McCain and the Tar Sands
Posted by mhudema on June 22, 2008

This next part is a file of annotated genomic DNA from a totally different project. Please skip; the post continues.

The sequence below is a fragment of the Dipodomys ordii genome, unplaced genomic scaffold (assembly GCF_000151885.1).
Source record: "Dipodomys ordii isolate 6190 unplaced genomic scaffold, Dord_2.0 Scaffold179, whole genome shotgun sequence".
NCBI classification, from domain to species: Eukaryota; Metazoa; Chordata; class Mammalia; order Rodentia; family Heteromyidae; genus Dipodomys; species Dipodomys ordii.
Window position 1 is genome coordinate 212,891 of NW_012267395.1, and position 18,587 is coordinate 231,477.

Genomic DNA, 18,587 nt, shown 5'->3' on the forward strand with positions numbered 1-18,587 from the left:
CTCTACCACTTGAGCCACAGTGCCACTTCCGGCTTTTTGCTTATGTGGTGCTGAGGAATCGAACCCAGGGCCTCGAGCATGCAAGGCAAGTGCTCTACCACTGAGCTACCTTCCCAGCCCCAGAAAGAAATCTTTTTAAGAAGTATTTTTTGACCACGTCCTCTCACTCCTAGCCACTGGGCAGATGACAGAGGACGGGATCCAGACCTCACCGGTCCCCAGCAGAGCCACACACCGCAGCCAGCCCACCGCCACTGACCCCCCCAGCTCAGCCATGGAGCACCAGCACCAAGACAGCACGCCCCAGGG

Canada has the world's largest oil reserve outside of Saudi Arabia Production of this unconventional oil generates three times as much greenhouse gas as conventional oil production OTTAWA, June 20 /PRNewswire/ - In a speech today in Canada's capital, US presidential candidate Senator John McCain is set to praise secure trade relations between the US and Canada, noting Canada's abundant and secure energy supply. But the full story includes very real threats from Canada's oil supply, most of which comes from the unconventional Tar Sands, where producing a barrel of oil leads to almost three times the greenhouse gas emissions as producing a barrel of conventional oil. "It's a little known fact that Canada provides the US with the most carbon-intensive fossil fuel on the planet and if that's not a security threat, then what is?" said Will Craven of ForestEthics in San Francisco. The Tar Sands development in Alberta is Canada's fastest-growing greenhouse gas emitter. This 'unconventional oil' is located in tarry soil rather than pooled as liquid beneath the surface. Extracting and refining Tar Sands oil is the most polluting and carbon intensive oil process on earth. Giant toxic tailings lakes have been created that are already so big you can see them from space, and if development plans go forward, an area the size of Florida will be turned into a 'sacrifice zone.' "Looking to Canada's Tar Sands to guarantee US energy security puts candidates on a collision course with their commitments to tackle global warming," said Aaron Freeman of Environmental Defence Canada. "You can't talk about energy security without including environmental security." In April, a blue-ribbon panel of retired U.S. military leaders, including ex-Army chief of staff Gordon Sullivan and President George W. Bush's ex-Mid-East peace envoy Anthony Zinni, urged the United States to address global warming more forcefully, citing global political instability and decreased national security as potential consequences of not dealing with the threat. ForestEthics and Environmental Defence Canada and other NGO's are calling on the Canadian government to ensure a cap and trade program that doesn't continue to allow "intensity based targets" (Canada's current position). Intensity targets require industry to reduce the amount of greenhouse gases per unit of production. However, overall emissions are allowed to continue to increase.